Go-Go Boots

In the swinging mid-1960s a stylish young woman would never be caught on a discotheque dance floor without her go-go boots: bold, white, or candy-colored vinyl or leather boots of various heights. Usually worn with miniskirts or dresses, go-go boots were pulled on, laced up, or zippered up, and featured a wide range of heels. The height of the leg-hugging boot was determined by the length of the skirt to be worn with it. Often the shorter the skirt was, the taller the accompanying boot.

The rule of thumb for wearing gogo boots: the shorter the skirt, the taller the boot. Reproduced by permission of © .

The term "go-go boots" emerged from the popularity of discotheques. The first American discotheque was the Whisky a Go-Go, which opened in Hollywood, California, in 1963. At Whisky a Go-Go young women wearing miniskirts danced on platforms or in cages suspended high above the dance floor. They were called go-go dancers. Soon young women across the nation started to dress like them. French designer André Courreges (1923–) introduced what would become go-go boots in 1964. His white ankle-high boot featured a square toe and low, square heel and was worn with dresses hemmed three inches above the knee. It was not long until go-go dancers and then other fashionable young women were clad in variations of the Courreges boot.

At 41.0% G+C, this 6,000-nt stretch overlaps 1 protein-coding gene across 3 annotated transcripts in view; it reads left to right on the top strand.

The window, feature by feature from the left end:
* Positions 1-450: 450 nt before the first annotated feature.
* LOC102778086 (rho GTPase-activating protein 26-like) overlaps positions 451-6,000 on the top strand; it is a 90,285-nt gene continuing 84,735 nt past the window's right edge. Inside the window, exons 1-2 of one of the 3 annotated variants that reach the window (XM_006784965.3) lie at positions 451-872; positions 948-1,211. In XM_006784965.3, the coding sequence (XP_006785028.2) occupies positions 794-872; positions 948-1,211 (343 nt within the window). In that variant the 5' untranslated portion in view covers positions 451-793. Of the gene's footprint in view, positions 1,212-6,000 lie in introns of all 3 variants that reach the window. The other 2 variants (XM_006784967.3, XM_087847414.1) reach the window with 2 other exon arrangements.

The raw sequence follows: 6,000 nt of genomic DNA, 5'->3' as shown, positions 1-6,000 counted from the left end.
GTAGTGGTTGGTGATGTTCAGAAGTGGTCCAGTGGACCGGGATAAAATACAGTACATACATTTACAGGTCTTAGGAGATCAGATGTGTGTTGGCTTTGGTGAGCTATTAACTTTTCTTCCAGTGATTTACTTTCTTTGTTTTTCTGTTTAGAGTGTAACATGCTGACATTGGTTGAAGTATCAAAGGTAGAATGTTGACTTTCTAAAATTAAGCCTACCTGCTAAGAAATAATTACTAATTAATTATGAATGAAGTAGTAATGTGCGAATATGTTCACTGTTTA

Nancy Sinatra (1940–), the singer-daughter of celebrated singer-actor Frank Sinatra (1915–1998), was the queen of go-go boots. Her 1965 pop hit, "These Boots Are Made for Walkin'," sold just under four million copies. Photographs and record album covers from the 1960s feature Sinatra wearing white go-go boots and matching white minidress, brown boots accompanying a daring, hip-hugging sweater, and an ensemble of red boots and matching red minidress.

Go-go boots, like go-go dancers, were just a fad. Despite the success of Sinatra's song in 1965, that same year the go-go boot lost its fashion appeal. However, variations of go-go boots remained a part of young women's wardrobes into the 1970s.


Beard, Tyler. Art of the Boot. Salt Lake City, UT: Gibbs Smith Publishers, 1999.

Also read article about Go-Go Boots from Wikipedia

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